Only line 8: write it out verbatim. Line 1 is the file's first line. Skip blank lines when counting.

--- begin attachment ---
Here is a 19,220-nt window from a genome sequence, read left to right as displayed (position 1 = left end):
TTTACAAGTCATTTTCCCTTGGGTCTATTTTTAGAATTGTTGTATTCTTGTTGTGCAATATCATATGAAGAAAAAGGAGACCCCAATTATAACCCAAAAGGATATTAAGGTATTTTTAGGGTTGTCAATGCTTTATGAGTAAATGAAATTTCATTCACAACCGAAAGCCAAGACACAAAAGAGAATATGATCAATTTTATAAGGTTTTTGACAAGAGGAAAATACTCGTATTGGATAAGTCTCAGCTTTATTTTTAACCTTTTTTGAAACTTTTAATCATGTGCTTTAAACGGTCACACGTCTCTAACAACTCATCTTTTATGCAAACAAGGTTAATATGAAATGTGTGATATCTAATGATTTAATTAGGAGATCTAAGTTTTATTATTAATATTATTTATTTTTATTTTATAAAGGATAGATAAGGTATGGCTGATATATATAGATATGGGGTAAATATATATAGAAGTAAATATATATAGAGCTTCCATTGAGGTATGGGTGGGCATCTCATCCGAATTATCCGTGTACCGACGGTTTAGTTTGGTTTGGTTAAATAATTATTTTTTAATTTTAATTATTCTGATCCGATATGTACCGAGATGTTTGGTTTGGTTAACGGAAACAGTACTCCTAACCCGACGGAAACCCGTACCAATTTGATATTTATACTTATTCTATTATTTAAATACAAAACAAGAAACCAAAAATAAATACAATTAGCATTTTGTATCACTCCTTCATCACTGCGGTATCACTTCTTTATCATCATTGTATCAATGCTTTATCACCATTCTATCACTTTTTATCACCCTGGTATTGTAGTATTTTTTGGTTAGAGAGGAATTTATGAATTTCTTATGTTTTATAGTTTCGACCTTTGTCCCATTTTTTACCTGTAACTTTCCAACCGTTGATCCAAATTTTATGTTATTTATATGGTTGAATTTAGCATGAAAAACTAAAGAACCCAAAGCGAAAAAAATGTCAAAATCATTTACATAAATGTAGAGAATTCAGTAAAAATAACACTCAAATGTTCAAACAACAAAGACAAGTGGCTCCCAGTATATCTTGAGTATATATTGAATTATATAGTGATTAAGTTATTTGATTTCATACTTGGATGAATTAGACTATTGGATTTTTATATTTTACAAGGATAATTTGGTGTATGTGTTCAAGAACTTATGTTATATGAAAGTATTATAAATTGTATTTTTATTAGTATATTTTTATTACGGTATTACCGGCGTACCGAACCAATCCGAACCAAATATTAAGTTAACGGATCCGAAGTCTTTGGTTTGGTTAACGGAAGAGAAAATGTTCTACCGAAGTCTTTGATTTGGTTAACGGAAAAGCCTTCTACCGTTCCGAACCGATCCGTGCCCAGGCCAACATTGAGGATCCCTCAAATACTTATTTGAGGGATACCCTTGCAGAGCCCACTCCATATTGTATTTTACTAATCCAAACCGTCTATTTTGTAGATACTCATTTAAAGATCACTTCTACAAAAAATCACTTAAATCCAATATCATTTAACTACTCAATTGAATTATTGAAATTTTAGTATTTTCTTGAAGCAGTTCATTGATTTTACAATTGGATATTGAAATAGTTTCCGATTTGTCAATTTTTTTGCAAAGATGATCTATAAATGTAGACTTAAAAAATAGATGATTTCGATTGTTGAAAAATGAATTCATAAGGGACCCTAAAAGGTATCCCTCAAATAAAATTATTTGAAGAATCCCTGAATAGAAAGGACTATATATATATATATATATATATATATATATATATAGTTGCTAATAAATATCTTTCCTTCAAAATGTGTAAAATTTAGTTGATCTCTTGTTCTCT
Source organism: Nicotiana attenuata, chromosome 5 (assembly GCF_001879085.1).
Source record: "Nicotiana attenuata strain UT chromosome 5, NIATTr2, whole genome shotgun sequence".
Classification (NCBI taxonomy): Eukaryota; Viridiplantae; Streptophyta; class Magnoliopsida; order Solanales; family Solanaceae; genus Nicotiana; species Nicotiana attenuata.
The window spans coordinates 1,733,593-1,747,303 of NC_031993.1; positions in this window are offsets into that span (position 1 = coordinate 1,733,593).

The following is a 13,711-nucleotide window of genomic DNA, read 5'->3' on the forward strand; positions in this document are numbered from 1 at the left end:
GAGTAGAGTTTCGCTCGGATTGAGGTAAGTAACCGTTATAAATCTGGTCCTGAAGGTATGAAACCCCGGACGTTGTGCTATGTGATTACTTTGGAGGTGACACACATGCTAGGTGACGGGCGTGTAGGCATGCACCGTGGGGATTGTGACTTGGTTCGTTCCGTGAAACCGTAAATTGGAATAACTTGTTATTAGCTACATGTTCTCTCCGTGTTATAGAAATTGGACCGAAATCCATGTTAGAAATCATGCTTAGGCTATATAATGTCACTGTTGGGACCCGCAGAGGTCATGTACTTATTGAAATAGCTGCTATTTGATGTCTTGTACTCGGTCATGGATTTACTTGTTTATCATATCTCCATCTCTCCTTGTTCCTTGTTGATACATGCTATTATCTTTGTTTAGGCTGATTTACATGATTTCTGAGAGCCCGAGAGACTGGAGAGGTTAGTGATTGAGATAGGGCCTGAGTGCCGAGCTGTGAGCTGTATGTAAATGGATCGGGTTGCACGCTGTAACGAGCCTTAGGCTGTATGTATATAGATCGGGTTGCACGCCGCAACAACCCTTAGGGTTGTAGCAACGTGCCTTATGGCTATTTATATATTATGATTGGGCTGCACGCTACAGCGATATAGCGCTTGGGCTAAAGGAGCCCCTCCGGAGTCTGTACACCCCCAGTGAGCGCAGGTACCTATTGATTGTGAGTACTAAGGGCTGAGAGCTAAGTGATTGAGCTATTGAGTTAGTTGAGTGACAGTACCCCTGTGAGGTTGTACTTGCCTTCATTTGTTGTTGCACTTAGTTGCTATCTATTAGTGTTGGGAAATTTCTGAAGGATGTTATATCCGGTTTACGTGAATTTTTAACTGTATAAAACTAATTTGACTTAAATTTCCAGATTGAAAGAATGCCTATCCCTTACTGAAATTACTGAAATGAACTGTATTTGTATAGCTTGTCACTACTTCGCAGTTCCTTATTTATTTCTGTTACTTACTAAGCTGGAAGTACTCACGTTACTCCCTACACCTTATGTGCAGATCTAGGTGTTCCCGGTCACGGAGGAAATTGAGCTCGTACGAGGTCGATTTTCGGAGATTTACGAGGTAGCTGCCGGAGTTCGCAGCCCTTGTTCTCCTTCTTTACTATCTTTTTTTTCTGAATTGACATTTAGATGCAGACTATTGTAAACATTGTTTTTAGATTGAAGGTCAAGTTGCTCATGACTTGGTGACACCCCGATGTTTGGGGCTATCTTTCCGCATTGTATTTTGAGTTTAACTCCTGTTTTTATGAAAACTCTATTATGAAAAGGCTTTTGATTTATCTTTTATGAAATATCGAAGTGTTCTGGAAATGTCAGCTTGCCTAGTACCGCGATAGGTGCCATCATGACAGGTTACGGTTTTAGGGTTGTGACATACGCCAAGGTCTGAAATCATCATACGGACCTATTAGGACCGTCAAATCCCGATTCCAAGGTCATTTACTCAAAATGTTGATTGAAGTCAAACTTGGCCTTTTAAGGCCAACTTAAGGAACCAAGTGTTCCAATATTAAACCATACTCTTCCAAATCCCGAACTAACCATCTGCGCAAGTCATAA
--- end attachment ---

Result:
GAGTAGAGTTTCGCTCGGATTGAGGTAAGTAACCGTTATAAATCTGGTCCTGAAGGTATGAAACCCCGGACGTTGTGCTATGTGATTACTTTGGAGGTGACACACATGCTAGGTGACGGGCGTGTAGGCATGCACCGTGGGGATTGTGACTTGGTTCGTTCCGTGAAACCGTAAATTGGAATAACTTGTTATTAGCTACATGTTCTCTCCGTGTTATAGAAATTGGACCGAAATCCATGTTAGAAATCATGCTTAGGCTATATAATGTCACTGTTGGGACCCGCAGAGGTCATGTACTTATTGAAATAGCTGCTATTTGATGTCTTGTACTCGGTCATGGATTTACTTGTTTATCATATCTCCATCTCTCCTTGTTCCTTGTTGATACATGCTATTATCTTTGTTTAGGCTGATTTACATGATTTCTGAGAGCCCGAGAGACTGGAGAGGTTAGTGATTGAGATAGGGCCTGAGTGCCGAGCTGTGAGCTGTATGTAAATGGATCGGGTTGCACGCTGTAACGAGCCTTAGGCTGTATGTATATAGATCGGGTTGCACGCCGCAACAACCCTTAGGGTTGTAGCAACGTGCCTTATGGCTATTTATATATTATGATTGGGCTGCACGCTACAGCGATATAGCGCTTGGGCTAAAGGAGCCCCTCCGGAGTCTGTACACCCCCAGTGAGCGCAGGTACCTATTGATTGTGAGTACTAAGGGCTGAGAGCTAAGTGATTGAGCTATTGAGTTAGTTGAGTGACAGTACCCCTGTGAGGTTGTACTTGCCTTCATTTGTTGTTGCACTTAGTTGCTATCTATTAGTGTTGGGAAATTTCTGAAGGATGTTATATCCGGTTTACGTGAATTTTTAACTGTATAAAACTAATTTGACTTAAATTTCCAGATTGAAAGAATGCCTATCCCTTACTGAAATTACTGAAATGAACTGTATTTGTATAGCTTGTCACTACTTCGCAGTTCCTTATTTATTTCTGTTACTTACTAAGCTGGAAGTACTCACGTTACTCCCTACACCTTATGTGCAGATCTAGGTGTTCCCGGTCACGGAGGAAATTGAGCTCGTACGAGGTCGATTTTCGGAGATTTACGAGGTAGCTGCCGGAGTTCGCAGCCCTTGTTCTCCTTCTTTACTATCTTTTTTTTCTGAATTGACATTTAGATGCAGACTATTGTAAACATTGTTTTTAGATTGAAGGTCAAGTTGCTCATGACTTGGTGACACCCCGATGTTTGGGGCTATCTTTCCGCATTGTATTTTGAGTTTAACTCCTGTTTTTATGAAAACTCTATTATGAAAAGGCTTTTGATTTATCTTTTATGAAATATCGAAGTGTTCTGGAAATGTCAGCTTGCCTAGTACCGCGATAGGTGCCATCATGACAGGTTACGGTTTTAGGGTTGTGACATACGCCAAGGTCTGAAATCATCATACGGACCTATTAGGACCGTCAAATCCCGATTCCAAGGTCATTTACTCAAAATGTTGATTGAAGTCAAACTTGGCCTTTTAAGGCCAACTTAAGGAACCAAGTGTTCCAATATTAAACCATACTCTTCCAAATCCCGAACTAACCATCTGCGCAAGTCATAA